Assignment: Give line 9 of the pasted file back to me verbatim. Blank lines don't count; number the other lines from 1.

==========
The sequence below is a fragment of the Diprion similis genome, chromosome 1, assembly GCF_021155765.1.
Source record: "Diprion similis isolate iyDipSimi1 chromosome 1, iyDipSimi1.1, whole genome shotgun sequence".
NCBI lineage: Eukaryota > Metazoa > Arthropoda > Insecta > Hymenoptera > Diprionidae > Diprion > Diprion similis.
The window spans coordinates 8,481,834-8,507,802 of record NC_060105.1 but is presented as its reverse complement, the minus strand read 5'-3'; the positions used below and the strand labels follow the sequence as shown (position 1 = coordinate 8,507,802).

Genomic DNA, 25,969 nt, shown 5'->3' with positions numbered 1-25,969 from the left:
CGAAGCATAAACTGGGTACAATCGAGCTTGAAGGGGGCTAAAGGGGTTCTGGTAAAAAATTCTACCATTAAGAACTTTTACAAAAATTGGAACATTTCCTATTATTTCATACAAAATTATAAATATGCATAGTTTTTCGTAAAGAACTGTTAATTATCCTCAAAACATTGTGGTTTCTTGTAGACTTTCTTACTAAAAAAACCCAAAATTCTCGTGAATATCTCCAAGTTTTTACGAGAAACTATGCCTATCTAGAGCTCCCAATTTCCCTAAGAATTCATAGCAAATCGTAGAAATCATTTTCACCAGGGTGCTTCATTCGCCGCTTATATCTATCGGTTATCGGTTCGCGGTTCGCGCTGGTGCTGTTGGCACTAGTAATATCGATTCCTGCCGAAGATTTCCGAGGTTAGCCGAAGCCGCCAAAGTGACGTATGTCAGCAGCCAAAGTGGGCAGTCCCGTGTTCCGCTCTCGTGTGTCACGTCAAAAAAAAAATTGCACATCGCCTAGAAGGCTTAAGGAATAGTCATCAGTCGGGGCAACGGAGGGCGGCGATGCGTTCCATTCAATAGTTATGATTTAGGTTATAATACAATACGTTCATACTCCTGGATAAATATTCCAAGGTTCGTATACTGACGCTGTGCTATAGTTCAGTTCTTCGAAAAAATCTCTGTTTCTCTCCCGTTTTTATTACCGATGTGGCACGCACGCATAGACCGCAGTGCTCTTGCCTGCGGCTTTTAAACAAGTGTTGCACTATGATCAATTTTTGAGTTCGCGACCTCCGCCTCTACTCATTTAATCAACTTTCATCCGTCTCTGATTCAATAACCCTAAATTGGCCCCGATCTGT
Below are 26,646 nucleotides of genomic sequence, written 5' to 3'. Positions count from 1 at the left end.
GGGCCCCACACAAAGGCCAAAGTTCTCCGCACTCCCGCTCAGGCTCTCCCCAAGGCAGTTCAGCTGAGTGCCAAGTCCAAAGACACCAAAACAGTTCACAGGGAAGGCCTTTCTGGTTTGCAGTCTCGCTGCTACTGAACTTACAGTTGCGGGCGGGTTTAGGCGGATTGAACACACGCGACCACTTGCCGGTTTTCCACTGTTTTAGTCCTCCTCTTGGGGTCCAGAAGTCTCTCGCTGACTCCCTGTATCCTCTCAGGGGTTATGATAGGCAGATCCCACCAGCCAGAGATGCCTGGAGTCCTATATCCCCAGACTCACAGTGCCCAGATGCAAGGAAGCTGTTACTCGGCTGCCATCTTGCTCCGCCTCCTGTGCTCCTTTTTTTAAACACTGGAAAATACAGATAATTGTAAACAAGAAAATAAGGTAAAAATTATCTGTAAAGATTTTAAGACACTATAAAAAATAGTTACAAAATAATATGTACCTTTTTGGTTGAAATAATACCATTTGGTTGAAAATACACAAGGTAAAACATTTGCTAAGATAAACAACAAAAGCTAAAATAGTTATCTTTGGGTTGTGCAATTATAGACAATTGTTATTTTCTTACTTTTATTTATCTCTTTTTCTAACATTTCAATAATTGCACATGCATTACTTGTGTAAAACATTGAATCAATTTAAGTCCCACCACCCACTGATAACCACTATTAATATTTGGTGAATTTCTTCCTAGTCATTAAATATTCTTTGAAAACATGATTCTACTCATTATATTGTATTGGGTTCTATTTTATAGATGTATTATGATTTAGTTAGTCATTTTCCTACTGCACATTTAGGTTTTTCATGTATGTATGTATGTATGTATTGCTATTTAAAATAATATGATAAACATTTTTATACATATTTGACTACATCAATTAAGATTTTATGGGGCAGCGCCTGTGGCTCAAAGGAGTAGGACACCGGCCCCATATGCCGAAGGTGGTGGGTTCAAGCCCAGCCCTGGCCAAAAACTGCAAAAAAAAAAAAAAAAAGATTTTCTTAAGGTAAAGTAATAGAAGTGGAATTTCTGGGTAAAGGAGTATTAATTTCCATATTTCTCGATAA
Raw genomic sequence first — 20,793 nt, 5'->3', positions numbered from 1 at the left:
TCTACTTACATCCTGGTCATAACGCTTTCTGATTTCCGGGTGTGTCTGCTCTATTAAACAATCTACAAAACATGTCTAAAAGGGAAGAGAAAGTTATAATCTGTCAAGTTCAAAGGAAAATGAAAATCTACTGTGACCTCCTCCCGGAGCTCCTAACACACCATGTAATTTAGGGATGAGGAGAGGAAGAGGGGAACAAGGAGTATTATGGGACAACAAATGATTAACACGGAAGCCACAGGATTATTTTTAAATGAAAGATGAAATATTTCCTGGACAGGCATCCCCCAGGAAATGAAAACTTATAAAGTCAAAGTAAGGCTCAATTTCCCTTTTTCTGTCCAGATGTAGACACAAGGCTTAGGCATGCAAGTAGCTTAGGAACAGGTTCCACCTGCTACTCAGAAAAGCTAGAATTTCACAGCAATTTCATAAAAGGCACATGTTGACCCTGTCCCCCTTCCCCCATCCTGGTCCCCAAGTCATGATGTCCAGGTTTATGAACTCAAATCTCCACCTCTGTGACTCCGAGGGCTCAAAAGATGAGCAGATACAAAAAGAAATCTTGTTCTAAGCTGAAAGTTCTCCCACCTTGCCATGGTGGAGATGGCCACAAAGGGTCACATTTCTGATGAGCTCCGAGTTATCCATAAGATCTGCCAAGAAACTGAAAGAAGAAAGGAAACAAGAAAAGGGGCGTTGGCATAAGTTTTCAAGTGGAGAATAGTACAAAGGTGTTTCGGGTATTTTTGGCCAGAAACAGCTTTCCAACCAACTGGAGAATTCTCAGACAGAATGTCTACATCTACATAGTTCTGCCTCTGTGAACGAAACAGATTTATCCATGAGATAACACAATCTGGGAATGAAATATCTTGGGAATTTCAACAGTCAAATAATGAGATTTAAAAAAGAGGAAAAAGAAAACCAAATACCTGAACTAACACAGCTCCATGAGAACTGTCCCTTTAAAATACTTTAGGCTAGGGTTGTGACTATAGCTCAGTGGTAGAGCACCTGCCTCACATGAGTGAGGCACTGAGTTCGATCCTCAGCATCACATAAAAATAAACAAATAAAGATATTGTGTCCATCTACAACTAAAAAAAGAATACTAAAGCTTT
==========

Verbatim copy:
Raw genomic sequence first — 20,793 nt, 5'->3', positions numbered from 1 at the left: